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The 5 Most Toxic Energy Companies and How They Control Our Politics

Energy companies continue to rake in massive profits. They use this wealth to leverage elections, write legislation, scale back regulations and escape accountability.

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In case you thought Chevron was all oil -- it's definitely not. "Chevron has acquired nearly five million net acres of shale gas assets in the United States, Canada, Poland and Romania," according to George Kirkland, Chevron's vice chairman. The company has been making aggressive strides to leverage its power in the Marcellus region of the eastern U.S. where oil and gas companies are hoping to have a drilling field day.

At the beginning of 2011 Chevron picked up Atlas Energy for $4.3 billion, a company with major holdings in the Marcellus. Then in May it announced that it had picked up an additional 228,000 leasehold acres in the Marcellus from Chief Oil and Gas.

You better believe that Chevron will be doing all it can to make sure that any attempts to ban or even regulate fracking in the Marcellus are quashed.

In fact,  Desmog Blog fingered Chevron as one of several big oil companies fronting an astroturf group called Energy in Depth, which alleged to be a collection of "small, independent oil and natural gas producers" but Brendan DeMelle has found exists courtesy of Big Oil. As DeMelle writes, "EID seems to attack everyone who attempts to investigate the significant problems posed by hydraulic fracturing and other natural gas industry practices that have been shown to threaten public health and water quality across America."

And even though Chevron hasn't spent as much money as Exxon Mobil (although it has come close), it sealed the top spot on this list because of its corporate irresponsibility, which seems strangely out of the Exxon playbook.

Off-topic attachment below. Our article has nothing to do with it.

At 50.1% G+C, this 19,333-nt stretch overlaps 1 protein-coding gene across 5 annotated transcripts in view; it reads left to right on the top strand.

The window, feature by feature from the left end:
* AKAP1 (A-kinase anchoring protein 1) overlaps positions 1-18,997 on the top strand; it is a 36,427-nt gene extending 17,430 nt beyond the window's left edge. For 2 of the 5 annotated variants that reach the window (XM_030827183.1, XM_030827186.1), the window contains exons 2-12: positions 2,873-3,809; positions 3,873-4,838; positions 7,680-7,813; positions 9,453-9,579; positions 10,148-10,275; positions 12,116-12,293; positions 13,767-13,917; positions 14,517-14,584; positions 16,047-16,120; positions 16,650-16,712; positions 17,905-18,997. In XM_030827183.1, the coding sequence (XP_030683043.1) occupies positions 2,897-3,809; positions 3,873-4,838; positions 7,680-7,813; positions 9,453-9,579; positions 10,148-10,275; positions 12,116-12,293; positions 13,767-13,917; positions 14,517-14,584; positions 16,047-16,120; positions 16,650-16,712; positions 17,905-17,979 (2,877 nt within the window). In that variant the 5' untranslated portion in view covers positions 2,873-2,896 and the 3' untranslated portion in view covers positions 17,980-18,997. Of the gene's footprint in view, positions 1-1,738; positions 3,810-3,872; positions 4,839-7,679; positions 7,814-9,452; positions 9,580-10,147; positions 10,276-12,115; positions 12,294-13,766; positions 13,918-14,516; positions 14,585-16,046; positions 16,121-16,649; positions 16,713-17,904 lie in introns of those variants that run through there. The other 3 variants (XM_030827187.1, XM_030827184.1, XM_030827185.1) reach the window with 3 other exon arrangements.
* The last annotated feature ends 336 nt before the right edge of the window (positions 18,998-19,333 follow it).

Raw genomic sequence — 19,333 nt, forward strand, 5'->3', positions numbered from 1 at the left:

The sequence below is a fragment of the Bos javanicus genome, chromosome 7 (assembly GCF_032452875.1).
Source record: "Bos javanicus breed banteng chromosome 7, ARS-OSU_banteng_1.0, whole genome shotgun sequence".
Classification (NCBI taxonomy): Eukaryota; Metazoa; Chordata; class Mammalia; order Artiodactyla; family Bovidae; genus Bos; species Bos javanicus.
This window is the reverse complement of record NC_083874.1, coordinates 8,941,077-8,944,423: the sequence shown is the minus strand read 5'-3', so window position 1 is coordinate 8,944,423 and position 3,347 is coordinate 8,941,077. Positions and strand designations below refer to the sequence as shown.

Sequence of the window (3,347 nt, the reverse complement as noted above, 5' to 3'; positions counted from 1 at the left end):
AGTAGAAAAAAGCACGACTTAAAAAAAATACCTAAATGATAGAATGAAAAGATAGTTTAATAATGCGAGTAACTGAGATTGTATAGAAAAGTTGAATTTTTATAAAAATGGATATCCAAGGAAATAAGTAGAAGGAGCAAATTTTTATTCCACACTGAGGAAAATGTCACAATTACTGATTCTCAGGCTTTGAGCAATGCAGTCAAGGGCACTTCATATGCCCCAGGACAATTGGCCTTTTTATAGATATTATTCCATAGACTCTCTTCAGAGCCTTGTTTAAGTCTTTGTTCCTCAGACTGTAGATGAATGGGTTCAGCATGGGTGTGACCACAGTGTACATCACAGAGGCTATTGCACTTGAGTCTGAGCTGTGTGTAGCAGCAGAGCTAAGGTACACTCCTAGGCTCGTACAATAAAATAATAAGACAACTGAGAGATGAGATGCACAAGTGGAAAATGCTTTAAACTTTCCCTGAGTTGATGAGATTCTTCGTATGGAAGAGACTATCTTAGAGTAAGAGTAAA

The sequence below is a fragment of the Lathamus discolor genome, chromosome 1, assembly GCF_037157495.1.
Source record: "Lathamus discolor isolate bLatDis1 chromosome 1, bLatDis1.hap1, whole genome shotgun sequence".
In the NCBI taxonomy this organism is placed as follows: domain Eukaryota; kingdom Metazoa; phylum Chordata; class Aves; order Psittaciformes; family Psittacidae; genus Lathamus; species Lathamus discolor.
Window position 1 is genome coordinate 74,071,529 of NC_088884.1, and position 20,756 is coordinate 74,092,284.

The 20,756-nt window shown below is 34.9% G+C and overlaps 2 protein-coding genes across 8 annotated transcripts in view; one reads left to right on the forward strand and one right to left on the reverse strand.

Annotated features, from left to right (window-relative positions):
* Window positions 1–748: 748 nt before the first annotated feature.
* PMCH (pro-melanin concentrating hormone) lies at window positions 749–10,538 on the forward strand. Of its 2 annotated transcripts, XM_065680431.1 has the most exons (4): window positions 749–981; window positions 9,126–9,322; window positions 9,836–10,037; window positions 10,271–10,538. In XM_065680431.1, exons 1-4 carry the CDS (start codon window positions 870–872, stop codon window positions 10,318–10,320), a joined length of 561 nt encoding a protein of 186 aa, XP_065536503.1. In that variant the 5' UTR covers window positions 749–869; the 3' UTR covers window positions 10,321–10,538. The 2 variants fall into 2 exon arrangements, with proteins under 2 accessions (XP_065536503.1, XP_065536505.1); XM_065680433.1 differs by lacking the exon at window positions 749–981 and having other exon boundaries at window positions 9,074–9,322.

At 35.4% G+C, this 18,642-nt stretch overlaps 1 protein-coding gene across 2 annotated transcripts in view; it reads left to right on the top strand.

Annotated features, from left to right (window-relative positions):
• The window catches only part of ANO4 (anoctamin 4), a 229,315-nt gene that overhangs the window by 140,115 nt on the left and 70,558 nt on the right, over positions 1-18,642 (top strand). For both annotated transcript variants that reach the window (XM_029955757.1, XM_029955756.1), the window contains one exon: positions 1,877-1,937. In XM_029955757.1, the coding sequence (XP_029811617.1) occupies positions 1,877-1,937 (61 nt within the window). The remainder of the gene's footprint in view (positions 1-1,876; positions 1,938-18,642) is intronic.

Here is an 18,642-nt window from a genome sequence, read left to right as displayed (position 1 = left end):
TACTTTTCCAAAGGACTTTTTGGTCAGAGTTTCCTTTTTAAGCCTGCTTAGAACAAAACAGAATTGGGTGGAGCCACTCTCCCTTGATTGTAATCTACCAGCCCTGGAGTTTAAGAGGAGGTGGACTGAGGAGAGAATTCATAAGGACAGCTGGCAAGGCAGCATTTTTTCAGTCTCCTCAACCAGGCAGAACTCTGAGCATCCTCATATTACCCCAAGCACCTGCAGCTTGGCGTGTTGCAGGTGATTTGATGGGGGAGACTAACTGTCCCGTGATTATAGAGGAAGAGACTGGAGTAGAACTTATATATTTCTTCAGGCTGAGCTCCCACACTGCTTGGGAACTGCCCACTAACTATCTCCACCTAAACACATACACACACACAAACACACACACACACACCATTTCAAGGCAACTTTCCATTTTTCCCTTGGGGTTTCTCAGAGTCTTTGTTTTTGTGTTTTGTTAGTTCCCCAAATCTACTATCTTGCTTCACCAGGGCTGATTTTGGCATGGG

Chevron's malfeasance is long, including a spill right now off the coast of Brazil which dumped over 110,000 gallons of oil into the Atlantic. But  Rainforest Action Network has more about the company:

Around the world, over and over again, Chevron's outdated practices and policies have consistently violated human rights, damaged human health, and worsened global warming.

In Kazakhstan, Chevron has contaminated land and water resources and impaired the health of local residents. In Canada's Alberta region, Chevron is invested in tar sands -- one of the most environmentally damaging projects on the planet. In the Niger Delta, Chevron is complicit in human rights violations committed by security forces against local people. In the Philippines, regular oil leaks and spills have sickened Manila residents. Chevron's operations in Burma are providing a financial lifeline to the Burmese military regime -- known for its appalling human rights record. In Western Australia, Chevron's liquefied natural gas facility threatens the health of local communities and fragile humpback whale and turtle populations.

But Chevron's worst legacy may be in Ecuador, where Texaco (now part of Chevron) spent 30 years decimating the ecologically rich Amazon rainforest and the many indigenous communities there.

As one of the campaigns seeking justice for Ecuadoreans reports:

Unlike the Exxon Valdez disaster that spilled over a billion gallons of crude during a one time cataclysmic event, Texaco's oil extraction system in Ecuador was designed, built, and operated on the cheap using substandard technology from the outset. This led to extreme, systematic pollution and exposure to toxins from multiple sources on a daily basis for almost three decades.

In a rainforest area roughly three times the size of Manhattan, Texaco carved out 350 oil wells, and upon leaving the country in 1992, left behind some 1,000 open toxic waste pits. Many of these pits leak into the water table or overflow in heavy rains, polluting rivers and streams that 30,000 people depend on for drinking, cooking, bathing and fishing. Texaco also dumped more than 18 billion gallons of toxic and highly saline "formation waters," a byproduct of the drilling process, into the rivers of the Oriente. At the height of Texaco's operations, the company was dumping an estimated 4 million gallons of formation waters per day, a practice outlawed in major US oil producing states like Louisiana, Texas, and California decades before the company began operations in Ecuador in 1967. By handling its toxic waste in Ecuador in ways that were illegal in its home country, Texaco saved an estimated $3 per barrel of oil produced.

 
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